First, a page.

% custom background image command
\AddToShipoutPicture*{\BackgroundLogo}
 
\showboxdepth=-1
 
\include{front/front}
 
\thispagestyle{empty}
\hbox{}\vfill\hbox{}\pagebreak
\setcounter{page}{1}
 
% with this we prevent the paragraph alignment issue
\raggedbottom
 
% first use roman numerals for page numbers
\pagenumbering{roman}
 
% adding custom headers/footers defined above
\noneheads
\nonechapterheads
 
% including sections
\include{dedication/dedication}
\include{abstract/abstract}
\include{preface/preface}
\include{acknowledgments/acknowledgments}
 
% table of contents
\tableofcontents
\newpage % Begins on a new page instead of on the same page as the table of contents
 
% figure listings
\renewcommand\listfigurename{Lista de Figuras}
\listoffigures
\newpage
 
% code listings
\addcontentsline{toc}{chapter}{\lstlistlistingname}
\lstlistoflistings
\newpage
 
% set one blank space between paragraphs in empty line
%\setlength{\parskip}{\baselineskip}
 
% return page numbering to arabic
\pagenumbering{arabic}
 
\chapterheads
\commonheads
 
% including chapters
\include{chapters/1/introduction}
\include{chapters/2/theory}
 
% including appendixes
\begin{appendices}
  \include{appendixes/a/computer_programs}
\end{appendices}
 
% include glossaries
\printglossaries
 
\end{document}

As you can see in the code, the include latex command is used to include the other parts of the document from the main code file. The same technique is used for the chapters where the directory of the code files is added as well as the directory of the figures. Also, the bibliography files are added for each chapter including the directories. In this way $\LaTeX$ constructs the document in parts according to the definitions in the code. Below is the example of a chapter with the definition of images, code and bibliography.

introduction.tex

\chapter{Introducción}
 
% code and figures paths
\graphicspath{{chapters/1/figures/}}
\lstset{inputpath=chapters/1/code/}
 
\lipsum. \cite{0071548297}
 
\section{Sección}
\lipsum
 
% abreviatura
\gls{fdtd}
 
% glosario
\glspl{debian}
 
\subsection{Subsección}
\lipsum
 
\section{Conclusiones}
\lipsum 
 
\bibliographystyle{unsrt}
\bibliography{chapters/1/introduction}

Compiling

$\LaTeX$ Has multiple commands to compile the code and generate a beautiful document. Some of these commands are pdflatex, makeindex, makeglossaries, bibtex, among others. Each of these commands has a specific mechanism to create a pdf and may require several passes to complete the construction of the entire document. For simple documents there are several popular IDEs that automatically build the document by selecting configuration options graphically. It is also possible to define the compilation flow graphically. A simple example of an IDE that I personally use and recommend is Kile, of course, open source and cross platform.

makefile

shell := /bin/bash
curr_date := $(shell /bin/date '+%Y-%m-%d_%H.%M.%S')
 
main_file = "./thesis"
output_file = "./thesis"
 
papers = "../papers"
output_file_papers = "../build/thesis_papers_"$(curr_date)
paper1_name = "ACES_Journal_20150117_v3.pdf"
paper2_name = "APL_101_261902_2012.pdf"
 
#chapters = "chapters/1/introduction" "chapters/2/conclusions"
 
# main entry point
all: aux glossary acronyms symbols bibliography pdf add_papers clean
 
# PDFLaTeX - first pass to generate aux files
aux:
    echo ">>>>> AUX"
    pdflatex -interaction=nonstopmode $(main_file).tex
     
# MakeIndex - generate glossary files
glossary:
    echo ">>>>> GLOSSARY"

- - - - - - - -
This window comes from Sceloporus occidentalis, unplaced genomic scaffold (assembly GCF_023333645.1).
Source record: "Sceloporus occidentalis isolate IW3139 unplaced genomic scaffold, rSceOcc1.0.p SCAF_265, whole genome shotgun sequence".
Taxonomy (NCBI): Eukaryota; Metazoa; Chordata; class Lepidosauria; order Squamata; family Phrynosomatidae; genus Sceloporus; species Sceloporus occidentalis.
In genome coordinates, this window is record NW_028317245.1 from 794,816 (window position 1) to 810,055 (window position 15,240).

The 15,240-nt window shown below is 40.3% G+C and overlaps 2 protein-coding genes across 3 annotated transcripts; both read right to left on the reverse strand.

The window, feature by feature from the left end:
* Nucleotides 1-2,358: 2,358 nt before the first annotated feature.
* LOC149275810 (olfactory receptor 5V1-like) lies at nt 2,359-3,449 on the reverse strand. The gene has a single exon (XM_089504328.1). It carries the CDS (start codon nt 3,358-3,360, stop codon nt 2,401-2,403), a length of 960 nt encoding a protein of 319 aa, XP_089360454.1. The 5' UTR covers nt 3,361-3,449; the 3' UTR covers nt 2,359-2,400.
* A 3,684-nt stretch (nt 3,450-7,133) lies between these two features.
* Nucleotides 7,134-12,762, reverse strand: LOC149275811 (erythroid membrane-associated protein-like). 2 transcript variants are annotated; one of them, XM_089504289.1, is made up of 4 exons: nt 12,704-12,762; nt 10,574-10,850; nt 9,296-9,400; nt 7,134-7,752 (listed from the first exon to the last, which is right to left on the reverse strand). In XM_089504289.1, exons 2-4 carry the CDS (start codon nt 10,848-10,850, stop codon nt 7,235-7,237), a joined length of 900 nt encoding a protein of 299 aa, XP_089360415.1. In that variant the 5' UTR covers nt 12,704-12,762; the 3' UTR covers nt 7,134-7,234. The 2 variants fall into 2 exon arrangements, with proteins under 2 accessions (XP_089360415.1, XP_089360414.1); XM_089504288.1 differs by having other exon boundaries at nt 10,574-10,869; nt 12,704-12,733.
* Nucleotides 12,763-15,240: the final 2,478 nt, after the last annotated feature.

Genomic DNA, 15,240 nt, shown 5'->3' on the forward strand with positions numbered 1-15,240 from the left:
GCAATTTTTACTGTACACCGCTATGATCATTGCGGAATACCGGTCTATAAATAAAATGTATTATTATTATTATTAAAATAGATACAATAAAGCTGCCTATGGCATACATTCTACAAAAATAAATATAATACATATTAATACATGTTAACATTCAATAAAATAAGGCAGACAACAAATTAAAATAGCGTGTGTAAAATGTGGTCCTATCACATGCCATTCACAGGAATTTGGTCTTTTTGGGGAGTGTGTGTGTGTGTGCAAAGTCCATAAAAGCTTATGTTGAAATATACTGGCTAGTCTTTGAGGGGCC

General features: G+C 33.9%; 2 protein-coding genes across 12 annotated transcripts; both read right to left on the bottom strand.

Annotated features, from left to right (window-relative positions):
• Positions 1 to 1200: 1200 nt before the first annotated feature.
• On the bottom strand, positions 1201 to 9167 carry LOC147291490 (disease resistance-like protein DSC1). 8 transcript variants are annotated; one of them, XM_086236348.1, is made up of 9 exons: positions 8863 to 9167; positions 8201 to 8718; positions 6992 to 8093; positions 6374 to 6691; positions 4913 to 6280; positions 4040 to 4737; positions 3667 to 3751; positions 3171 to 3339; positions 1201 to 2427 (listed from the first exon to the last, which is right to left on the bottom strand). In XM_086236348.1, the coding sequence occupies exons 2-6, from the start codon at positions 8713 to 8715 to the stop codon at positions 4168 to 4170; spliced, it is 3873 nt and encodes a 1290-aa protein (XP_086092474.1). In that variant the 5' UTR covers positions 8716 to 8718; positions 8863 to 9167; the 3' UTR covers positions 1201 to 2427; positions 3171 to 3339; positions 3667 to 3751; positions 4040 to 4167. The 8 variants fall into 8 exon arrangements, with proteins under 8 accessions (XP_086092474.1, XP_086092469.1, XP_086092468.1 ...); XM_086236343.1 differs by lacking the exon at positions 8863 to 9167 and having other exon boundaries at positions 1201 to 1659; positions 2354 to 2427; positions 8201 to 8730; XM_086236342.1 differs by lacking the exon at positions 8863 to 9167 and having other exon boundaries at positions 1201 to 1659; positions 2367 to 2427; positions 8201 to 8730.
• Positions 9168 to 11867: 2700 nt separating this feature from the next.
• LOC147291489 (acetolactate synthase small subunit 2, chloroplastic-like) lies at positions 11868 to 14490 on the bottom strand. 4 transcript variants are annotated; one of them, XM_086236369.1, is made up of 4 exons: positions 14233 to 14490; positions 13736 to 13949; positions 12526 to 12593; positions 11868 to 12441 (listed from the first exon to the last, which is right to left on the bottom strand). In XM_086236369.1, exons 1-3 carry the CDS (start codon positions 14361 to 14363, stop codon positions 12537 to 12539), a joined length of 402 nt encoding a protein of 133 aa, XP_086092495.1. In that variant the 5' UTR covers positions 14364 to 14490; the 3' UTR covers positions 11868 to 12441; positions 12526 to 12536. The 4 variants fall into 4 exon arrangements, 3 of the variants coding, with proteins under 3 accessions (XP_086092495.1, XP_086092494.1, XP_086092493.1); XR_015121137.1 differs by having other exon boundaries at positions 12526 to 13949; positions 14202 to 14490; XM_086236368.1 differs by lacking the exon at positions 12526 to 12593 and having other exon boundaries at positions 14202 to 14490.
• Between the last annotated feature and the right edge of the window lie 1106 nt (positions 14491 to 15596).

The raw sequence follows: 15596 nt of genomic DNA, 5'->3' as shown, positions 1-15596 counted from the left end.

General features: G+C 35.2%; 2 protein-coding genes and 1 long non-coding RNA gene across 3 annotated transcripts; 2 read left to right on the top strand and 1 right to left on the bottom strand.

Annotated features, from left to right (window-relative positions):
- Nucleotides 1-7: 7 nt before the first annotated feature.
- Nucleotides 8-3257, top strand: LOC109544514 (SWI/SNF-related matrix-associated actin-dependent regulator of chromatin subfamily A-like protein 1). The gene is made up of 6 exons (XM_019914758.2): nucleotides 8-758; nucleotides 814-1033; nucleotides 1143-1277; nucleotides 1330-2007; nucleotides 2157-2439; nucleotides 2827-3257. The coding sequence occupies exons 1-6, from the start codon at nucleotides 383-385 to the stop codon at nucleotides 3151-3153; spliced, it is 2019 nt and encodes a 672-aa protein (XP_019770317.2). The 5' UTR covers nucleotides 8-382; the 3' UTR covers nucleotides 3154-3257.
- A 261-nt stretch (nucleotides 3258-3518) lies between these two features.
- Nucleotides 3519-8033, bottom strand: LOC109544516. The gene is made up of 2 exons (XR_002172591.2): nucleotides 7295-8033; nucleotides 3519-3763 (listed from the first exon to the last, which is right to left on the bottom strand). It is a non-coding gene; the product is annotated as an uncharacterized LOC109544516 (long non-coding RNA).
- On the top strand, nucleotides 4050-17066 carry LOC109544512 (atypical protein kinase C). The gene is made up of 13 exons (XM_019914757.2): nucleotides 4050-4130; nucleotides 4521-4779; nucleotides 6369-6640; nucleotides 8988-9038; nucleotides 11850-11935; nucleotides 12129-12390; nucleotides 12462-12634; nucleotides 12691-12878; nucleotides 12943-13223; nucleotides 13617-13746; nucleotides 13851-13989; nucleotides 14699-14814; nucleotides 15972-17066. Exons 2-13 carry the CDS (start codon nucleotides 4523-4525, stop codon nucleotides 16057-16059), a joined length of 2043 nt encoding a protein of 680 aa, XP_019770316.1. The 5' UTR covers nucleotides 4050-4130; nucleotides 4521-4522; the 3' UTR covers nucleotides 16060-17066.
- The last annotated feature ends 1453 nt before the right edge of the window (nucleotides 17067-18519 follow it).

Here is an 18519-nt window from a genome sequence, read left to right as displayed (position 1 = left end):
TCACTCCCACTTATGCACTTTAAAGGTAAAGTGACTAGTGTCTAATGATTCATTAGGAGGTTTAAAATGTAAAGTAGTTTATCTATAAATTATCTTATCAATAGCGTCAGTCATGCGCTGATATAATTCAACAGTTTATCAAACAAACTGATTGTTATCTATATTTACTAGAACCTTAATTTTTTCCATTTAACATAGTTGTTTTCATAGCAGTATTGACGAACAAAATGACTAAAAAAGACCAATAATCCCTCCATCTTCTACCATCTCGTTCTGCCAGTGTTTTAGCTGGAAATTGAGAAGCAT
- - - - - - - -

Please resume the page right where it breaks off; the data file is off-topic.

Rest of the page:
makeindex $(main_file).glo -s $(main_file).ist -t $(main_file).glg -o $(main_file).gls
 
# MakeIndex - generate acronyms files
acronyms:
    echo ">>>>> ACRONYMS"
    makeindex $(main_file).acn -s $(main_file).ist -t $(main_file).alg -o $(main_file).acr
 
# MakeIndex - generate symbols files
symbols: 
    echo ">>>>> SYMBOLS"
    makeindex $(main_file).sbl -s $(main_file).ist -t $(main_file).slg -o $(main_file).sym
 
# BibTex - generate chapters bibliography 
bibliography:
    echo ">>>>> BIBLIOGRAPHY"
    # find name of chapters .tex files, remove extension and execute bibtex on the result
    find ./chapters -type f -name '*.tex' | while read f; do bibtex "$${f%.*}"; done
    #for chapter in $(chapters); do \
    #   bibtex $$chapter; \
    #done
 
# PDFLaTeX - last pass to generate final pdf files
pdf:
    echo ">>>>> PDF"
    pdflatex -interaction=nonstopmode $(main_file).tex
    makeglossaries $(main_file).glo
    makeglossaries $(main_file).acn
    makeglossaries $(main_file).sbl
    pdflatex -interaction=nonstopmode $(main_file).tex
 
# Append papers pdf to generated thesis pdf
add_papers:
    echo ">>>>> ADD_PAPERS"
    pdftk $(output_file).pdf $(papers)/$(paper1_name) $(papers)/$(paper2_name) cat output $(output_file_papers).pdf
 
# cd -; returns to previous dir
clean:
    echo ">>>>> CLEAN";
    # find and remove unneded extension files
    find . -name "*.acn" -o -name "*.acr" -o -name "*.alg" -o -name "*.aux" -o -name "*.glg" -o -name "*.glo" -o -name "*.gls" -o -name "*.idx" -o -name "*.ist" -o -name "*.slg" -o -name "*.sym" -o -name "*.lof" -o -name "*.blg" -o -name "*.bbl" -o -name "*.toc" -o -name "*.sbl" -o -name "*.lol" -type f | xargs rm;

There are many other considerations to take into account when structuring a doctoral thesis document but the truth is that it is not my intention to go into detail about each problem that had to be solved in order to get to the desired document. Instead, I have prepared an example template type that you can easily explore and adapt to your needs and hopefully you can save a good percentage of the hours that I had to invest to reach this result. Next I attach the file of the example and a pdf as the resulting document. Of course these files are designed to work in Linux.

Sample template files
pdf_icon

Pdf of the sample template
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¡Enjoy! 😀
-Yohan